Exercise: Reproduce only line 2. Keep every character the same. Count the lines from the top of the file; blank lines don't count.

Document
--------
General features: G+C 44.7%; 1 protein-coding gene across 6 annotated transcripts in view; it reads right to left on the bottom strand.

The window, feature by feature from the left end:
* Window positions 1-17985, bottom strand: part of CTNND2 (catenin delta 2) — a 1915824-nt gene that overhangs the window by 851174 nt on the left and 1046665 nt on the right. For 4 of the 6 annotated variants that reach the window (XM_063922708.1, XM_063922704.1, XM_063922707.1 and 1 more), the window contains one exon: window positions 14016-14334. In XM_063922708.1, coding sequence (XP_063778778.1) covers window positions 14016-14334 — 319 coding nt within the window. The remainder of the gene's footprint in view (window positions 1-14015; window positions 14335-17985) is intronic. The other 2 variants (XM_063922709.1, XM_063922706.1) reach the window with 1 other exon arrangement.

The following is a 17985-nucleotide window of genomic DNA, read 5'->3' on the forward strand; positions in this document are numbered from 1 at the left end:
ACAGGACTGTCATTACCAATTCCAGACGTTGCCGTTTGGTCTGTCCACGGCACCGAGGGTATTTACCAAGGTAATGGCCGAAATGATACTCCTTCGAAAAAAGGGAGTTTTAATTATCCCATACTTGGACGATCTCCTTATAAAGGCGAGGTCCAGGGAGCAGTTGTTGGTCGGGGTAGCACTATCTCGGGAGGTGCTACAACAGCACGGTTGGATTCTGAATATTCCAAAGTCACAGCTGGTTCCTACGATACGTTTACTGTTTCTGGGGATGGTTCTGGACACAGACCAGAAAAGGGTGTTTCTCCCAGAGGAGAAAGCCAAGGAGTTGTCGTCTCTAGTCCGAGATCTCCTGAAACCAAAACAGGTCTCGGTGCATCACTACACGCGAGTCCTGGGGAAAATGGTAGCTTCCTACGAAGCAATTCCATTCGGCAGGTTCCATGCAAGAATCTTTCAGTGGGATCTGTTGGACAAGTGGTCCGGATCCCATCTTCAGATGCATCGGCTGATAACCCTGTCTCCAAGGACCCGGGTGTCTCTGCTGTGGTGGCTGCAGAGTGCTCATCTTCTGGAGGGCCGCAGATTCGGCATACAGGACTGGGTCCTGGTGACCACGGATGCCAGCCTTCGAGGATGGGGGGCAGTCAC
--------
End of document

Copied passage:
The window, feature by feature from the left end: